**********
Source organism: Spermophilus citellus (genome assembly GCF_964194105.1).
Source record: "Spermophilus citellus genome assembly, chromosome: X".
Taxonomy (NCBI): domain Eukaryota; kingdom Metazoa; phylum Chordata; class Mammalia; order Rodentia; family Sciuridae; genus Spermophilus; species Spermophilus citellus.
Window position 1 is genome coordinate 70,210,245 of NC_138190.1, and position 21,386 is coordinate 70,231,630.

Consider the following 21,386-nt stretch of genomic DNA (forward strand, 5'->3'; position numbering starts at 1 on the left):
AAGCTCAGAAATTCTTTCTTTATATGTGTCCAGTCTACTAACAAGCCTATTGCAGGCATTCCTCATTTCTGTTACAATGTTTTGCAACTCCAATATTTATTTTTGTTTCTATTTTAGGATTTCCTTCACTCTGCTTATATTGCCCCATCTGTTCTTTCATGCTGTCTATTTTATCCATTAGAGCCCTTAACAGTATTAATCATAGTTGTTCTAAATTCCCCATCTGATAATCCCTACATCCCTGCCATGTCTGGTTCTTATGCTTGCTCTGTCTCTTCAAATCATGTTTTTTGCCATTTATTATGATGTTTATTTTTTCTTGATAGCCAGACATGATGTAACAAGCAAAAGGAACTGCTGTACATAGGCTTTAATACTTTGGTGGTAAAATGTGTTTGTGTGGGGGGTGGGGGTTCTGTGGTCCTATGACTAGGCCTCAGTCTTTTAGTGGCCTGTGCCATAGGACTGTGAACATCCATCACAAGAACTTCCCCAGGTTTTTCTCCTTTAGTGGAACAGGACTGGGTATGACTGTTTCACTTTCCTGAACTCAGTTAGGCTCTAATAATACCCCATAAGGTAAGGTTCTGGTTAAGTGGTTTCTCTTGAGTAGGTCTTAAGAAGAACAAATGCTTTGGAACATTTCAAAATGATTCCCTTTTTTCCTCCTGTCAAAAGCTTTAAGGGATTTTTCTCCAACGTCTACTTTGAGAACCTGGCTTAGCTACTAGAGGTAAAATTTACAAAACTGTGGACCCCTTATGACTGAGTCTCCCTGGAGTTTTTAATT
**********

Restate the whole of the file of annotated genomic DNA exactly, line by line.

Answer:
Source organism: Spermophilus citellus (genome assembly GCF_964194105.1).
Source record: "Spermophilus citellus genome assembly, chromosome: X".
Taxonomy (NCBI): domain Eukaryota; kingdom Metazoa; phylum Chordata; class Mammalia; order Rodentia; family Sciuridae; genus Spermophilus; species Spermophilus citellus.
Window position 1 is genome coordinate 70,210,245 of NC_138190.1, and position 21,386 is coordinate 70,231,630.

Consider the following 21,386-nt stretch of genomic DNA (forward strand, 5'->3'; position numbering starts at 1 on the left):
AAGCTCAGAAATTCTTTCTTTATATGTGTCCAGTCTACTAACAAGCCTATTGCAGGCATTCCTCATTTCTGTTACAATGTTTTGCAACTCCAATATTTATTTTTGTTTCTATTTTAGGATTTCCTTCACTCTGCTTATATTGCCCCATCTGTTCTTTCATGCTGTCTATTTTATCCATTAGAGCCCTTAACAGTATTAATCATAGTTGTTCTAAATTCCCCATCTGATAATCCCTACATCCCTGCCATGTCTGGTTCTTATGCTTGCTCTGTCTCTTCAAATCATGTTTTTTGCCATTTATTATGATGTTTATTTTTTCTTGATAGCCAGACATGATGTAACAAGCAAAAGGAACTGCTGTACATAGGCTTTAATACTTTGGTGGTAAAATGTGTTTGTGTGGGGGGTGGGGGTTCTGTGGTCCTATGACTAGGCCTCAGTCTTTTAGTGGCCTGTGCCATAGGACTGTGAACATCCATCACAAGAACTTCCCCAGGTTTTTCTCCTTTAGTGGAACAGGACTGGGTATGACTGTTTCACTTTCCTGAACTCAGTTAGGCTCTAATAATACCCCATAAGGTAAGGTTCTGGTTAAGTGGTTTCTCTTGAGTAGGTCTTAAGAAGAACAAATGCTTTGGAACATTTCAAAATGATTCCCTTTTTTCCTCCTGTCAAAAGCTTTAAGGGATTTTTCTCCAACGTCTACTTTGAGAACCTGGCTTAGCTACTAGAGGTAAAATTTACAAAACTGTGGACCCCTTATGACTGAGTCTCCCTGGAGTTTTTAATT